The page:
In images of his retrospective at the Orange County Museum, Los Angeles artist Richard Jackson (b. 1939) looks like a pretty frisky, indefatigable painter, inspired by icons of art history from Jacques-Louis David and Edgar Degas to Conceptual artists like Sol LeWitt and Bruce Nauman. Puns and one-liners abound in a sprawling exhibition comprising ambitious work from the past forty years.
2013, oil and pencil on paper, 108 x 240 x 240 inches. Collection of
Alison Terbell Nikitopoulos and Dimitris E. Nikitopoulos. Installation
at Orange County Museum of Art. Photo: © Grant Mudford; Image courtesy the artist and OCMA.
1970 at the Eugenia Butler Gallery in LA, Jackson created a 20 x 20 foot
enclosure out of stretched canvas that he painted by sliding other wet
canvases through it. The painting installation transformed illusionistic
space into architectural space, and turned viewing a painting into an
all-encompassing, time-based experience. The show at OCMA includes a
recreation of this seminal piece, which opened endless possibilities and
changed the way Jackson thought about painting.
In the LA Times, Christopher Knight tries to recount all the ways Jackson uses paint. “Thick, brightly colored paint oozes like mortar from between
thousands of canvases stacked like bricks into a kind of room-size
temple, and it’s smeared in rainbows that unfurl across white walls. It’s shot from a pellet gun at a big drawing and out of the rear ends of
carousel animals toward spinning canvases and sculptures on surrounding
walls. Paint is pumped through neon tubing that spells out the show’s title,
clogging illumination, and into a bathtub copied from one where a hero
of the French Revolution was ignominiously murdered. It has dripped from
glass models of human heads, oozed from squashed metal models of a
ballerina and spewed from a hose wielded by a sculpture of a reclining
nude glimpsed, voyeur-like, through the crack in a barely opened window.
It puddles on pedestals and the floor….This is the only museum exhibition I’ve seen that posts a sign at the
entry warning visitors not to touch the art for the specific reason that
the paint might not be dry.”
1997, Ford Pinto, metal, wood, canvas, acrylic paint, 20 x 36 x 20
feet. Photo: © Grant Mudford; Image courtesy the artist and OCMA.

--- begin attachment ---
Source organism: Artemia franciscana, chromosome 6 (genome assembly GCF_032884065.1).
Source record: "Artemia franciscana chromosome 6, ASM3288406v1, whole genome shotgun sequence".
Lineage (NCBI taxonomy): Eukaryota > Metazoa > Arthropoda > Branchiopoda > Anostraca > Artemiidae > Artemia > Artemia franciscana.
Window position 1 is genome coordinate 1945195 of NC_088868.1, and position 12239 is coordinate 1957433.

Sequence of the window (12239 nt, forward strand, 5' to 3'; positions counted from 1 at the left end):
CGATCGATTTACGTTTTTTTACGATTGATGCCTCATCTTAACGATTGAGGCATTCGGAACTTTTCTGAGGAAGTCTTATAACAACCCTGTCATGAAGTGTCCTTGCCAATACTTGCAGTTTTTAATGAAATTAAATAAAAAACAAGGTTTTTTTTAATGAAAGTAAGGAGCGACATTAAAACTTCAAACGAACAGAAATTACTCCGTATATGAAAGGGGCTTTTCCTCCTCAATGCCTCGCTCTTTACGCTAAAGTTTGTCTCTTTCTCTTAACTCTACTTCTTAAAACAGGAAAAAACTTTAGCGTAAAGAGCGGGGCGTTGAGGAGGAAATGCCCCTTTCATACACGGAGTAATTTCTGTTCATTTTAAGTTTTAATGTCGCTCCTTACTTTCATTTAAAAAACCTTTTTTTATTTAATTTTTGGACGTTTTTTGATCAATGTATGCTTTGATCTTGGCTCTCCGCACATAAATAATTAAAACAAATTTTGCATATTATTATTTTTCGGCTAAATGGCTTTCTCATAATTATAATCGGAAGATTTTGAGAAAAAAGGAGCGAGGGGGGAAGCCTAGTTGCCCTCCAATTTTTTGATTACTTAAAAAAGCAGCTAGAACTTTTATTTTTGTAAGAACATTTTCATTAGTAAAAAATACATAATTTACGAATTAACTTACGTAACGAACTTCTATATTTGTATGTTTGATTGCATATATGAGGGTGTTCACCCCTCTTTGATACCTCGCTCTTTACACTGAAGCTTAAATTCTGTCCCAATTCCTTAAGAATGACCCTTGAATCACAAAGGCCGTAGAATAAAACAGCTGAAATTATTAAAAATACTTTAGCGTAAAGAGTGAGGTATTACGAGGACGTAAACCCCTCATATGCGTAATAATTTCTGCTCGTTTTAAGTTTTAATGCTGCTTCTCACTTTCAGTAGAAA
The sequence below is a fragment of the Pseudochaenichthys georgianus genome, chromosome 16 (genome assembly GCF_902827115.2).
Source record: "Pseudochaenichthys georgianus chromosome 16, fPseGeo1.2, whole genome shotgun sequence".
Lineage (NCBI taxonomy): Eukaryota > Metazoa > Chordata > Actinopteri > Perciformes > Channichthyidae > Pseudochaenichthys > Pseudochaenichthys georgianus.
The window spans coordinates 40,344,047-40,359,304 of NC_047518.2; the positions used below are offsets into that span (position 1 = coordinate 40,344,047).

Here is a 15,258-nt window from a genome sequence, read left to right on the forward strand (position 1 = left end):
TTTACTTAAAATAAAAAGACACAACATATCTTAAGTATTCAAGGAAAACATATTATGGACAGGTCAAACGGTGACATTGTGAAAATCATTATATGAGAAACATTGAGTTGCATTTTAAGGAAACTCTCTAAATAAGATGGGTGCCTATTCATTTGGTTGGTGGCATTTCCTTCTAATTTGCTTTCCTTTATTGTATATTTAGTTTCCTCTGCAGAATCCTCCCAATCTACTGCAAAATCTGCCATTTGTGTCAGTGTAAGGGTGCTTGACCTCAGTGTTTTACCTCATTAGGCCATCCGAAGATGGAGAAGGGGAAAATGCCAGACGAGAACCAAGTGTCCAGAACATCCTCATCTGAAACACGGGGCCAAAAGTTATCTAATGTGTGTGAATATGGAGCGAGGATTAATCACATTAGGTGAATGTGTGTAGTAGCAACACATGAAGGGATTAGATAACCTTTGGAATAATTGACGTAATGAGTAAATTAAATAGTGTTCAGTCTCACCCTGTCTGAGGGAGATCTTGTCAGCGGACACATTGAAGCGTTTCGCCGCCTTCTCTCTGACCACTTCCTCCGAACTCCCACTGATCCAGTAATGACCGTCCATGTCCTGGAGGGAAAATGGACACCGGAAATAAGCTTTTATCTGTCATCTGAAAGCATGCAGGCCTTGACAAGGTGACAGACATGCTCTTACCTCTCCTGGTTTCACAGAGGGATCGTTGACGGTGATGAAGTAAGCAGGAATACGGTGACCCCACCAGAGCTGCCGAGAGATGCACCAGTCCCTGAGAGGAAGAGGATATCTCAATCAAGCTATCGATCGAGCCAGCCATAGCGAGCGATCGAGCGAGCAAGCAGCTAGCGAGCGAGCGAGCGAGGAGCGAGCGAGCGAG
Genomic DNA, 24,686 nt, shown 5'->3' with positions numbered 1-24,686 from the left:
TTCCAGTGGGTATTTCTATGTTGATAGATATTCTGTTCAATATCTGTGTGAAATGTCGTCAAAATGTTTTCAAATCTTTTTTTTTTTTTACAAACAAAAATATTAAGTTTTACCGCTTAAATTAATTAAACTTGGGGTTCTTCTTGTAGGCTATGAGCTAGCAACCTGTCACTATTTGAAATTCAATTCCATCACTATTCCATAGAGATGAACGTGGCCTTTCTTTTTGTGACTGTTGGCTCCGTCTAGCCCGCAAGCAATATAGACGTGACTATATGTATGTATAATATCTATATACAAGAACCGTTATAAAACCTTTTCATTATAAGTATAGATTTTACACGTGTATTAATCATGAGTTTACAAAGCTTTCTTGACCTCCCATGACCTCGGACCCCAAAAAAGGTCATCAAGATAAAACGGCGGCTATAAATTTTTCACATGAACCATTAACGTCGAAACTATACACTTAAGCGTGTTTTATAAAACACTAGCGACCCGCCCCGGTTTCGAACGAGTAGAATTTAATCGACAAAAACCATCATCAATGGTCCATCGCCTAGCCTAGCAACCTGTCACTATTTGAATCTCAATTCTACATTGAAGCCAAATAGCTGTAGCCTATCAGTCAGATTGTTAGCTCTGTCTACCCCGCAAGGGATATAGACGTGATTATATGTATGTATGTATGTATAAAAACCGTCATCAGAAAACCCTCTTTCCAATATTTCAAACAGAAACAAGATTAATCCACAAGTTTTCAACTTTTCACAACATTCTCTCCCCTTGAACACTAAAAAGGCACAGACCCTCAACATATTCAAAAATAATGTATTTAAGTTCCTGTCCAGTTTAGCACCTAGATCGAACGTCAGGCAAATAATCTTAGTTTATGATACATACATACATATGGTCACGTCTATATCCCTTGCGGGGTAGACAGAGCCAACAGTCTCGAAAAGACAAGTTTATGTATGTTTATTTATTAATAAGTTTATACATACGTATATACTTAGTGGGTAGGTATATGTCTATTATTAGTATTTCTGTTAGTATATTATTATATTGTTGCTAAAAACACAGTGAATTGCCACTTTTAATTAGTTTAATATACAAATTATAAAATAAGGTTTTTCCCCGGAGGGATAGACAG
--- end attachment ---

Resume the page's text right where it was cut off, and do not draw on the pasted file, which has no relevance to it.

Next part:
Rennie Collection, Vancouver, Photo: © Grant Mudford. Image courtesy the artist and OCMA.
Edgar Degas’s ballerina meets CSI.
At KCET, Carolina Miranda fills in some personal details. “Given the rather extreme nature of his painting — he’ll use a Ford
Pinto as a painting tool — Richard Jackson, is a decidedly low-key
guy, He is soft-spoken and clear-eyed, with a penchant
for wry jokes. It is the week before the opening of his show at OCMA,
only the second museum survey of his work ever held (the first was at
the Menil Collection, in Houston, in 1988). But Jackson appears
remarkably relaxed, cruising through the galleries in a set of
paint-splattered overalls. For an artist who doesn’t like to revisit
past works, but instead likes to destroy them, the retrospective feels
out of character. ‘Awful,’ he says with a grin. ‘It’s like going to the
“When you take part in an activity or are involved in a process, something can go wrong, and that’s when it gets interesting,” Jackson said after his 1988 retrospective at the Menil Collection in Houston. “It’s not interesting if everything is going well.”
Yes, I have to agree. The best stories are about things gone wrong.
“Richard Jackson: Ain’t Painting a Pain,” curated by Dennis Szakacs. Orange County Museum of Art, Newport Beach, CA. Through May5, 2013. Traveling to Museum Villa Stûck in Münich,
July 25–October 13, 2013; and S.M.A.K. Municipal Museum of Contemporary Art, Ghent, Belgium,
February 28–June 29 2014. A 350-page, full-color catalogue with essays by Dennis Szakacs, John C.
Welchman, Michael Darling, Jeffrey Weiss, and Hans Ulrich Obristis available.
For readers in LA on March 21:
Third Thursday: Hard Work, Richard Jackson, and the Artistic Process
6–8 pm: Free with paid admission
Public tour of Richard Jackson’s Deer Beer (1998) followed by panel discussion at 7 pm with
artist Richard Jackson, curator Paul Schimmel, catalog essayist John Welchman, and UCLA art historian George Baker. Discussion to encompass how post-studio practices have changed the way artists make work, the idea of self-reliance, and the way artists maintain control over their practice.
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